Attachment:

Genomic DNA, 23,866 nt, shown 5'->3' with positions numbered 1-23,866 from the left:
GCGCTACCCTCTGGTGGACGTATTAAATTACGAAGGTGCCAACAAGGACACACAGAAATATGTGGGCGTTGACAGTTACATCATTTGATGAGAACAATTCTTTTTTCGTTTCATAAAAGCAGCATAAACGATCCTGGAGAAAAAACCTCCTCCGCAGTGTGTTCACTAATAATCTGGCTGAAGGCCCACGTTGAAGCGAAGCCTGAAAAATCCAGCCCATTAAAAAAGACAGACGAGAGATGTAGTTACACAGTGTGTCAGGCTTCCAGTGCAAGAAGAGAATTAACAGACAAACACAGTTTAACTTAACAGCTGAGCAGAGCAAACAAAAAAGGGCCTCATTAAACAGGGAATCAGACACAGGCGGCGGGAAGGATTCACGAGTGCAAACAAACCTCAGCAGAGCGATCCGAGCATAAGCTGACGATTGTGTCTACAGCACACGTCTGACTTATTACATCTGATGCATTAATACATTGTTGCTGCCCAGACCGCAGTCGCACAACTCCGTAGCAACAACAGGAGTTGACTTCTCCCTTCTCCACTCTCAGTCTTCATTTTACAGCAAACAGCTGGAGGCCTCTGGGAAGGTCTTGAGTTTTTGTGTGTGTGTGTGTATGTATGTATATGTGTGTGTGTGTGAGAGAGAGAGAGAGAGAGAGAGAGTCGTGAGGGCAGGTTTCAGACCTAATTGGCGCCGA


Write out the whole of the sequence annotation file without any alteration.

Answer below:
Genomic DNA, 23,866 nt, shown 5'->3' with positions numbered 1-23,866 from the left:
GCGCTACCCTCTGGTGGACGTATTAAATTACGAAGGTGCCAACAAGGACACACAGAAATATGTGGGCGTTGACAGTTACATCATTTGATGAGAACAATTCTTTTTTCGTTTCATAAAAGCAGCATAAACGATCCTGGAGAAAAAACCTCCTCCGCAGTGTGTTCACTAATAATCTGGCTGAAGGCCCACGTTGAAGCGAAGCCTGAAAAATCCAGCCCATTAAAAAAGACAGACGAGAGATGTAGTTACACAGTGTGTCAGGCTTCCAGTGCAAGAAGAGAATTAACAGACAAACACAGTTTAACTTAACAGCTGAGCAGAGCAAACAAAAAAGGGCCTCATTAAACAGGGAATCAGACACAGGCGGCGGGAAGGATTCACGAGTGCAAACAAACCTCAGCAGAGCGATCCGAGCATAAGCTGACGATTGTGTCTACAGCACACGTCTGACTTATTACATCTGATGCATTAATACATTGTTGCTGCCCAGACCGCAGTCGCACAACTCCGTAGCAACAACAGGAGTTGACTTCTCCCTTCTCCACTCTCAGTCTTCATTTTACAGCAAACAGCTGGAGGCCTCTGGGAAGGTCTTGAGTTTTTGTGTGTGTGTGTGTATGTATGTATATGTGTGTGTGTGTGAGAGAGAGAGAGAGAGAGAGAGAGTCGTGAGGGCAGGTTTCAGACCTAATTGGCGCCGA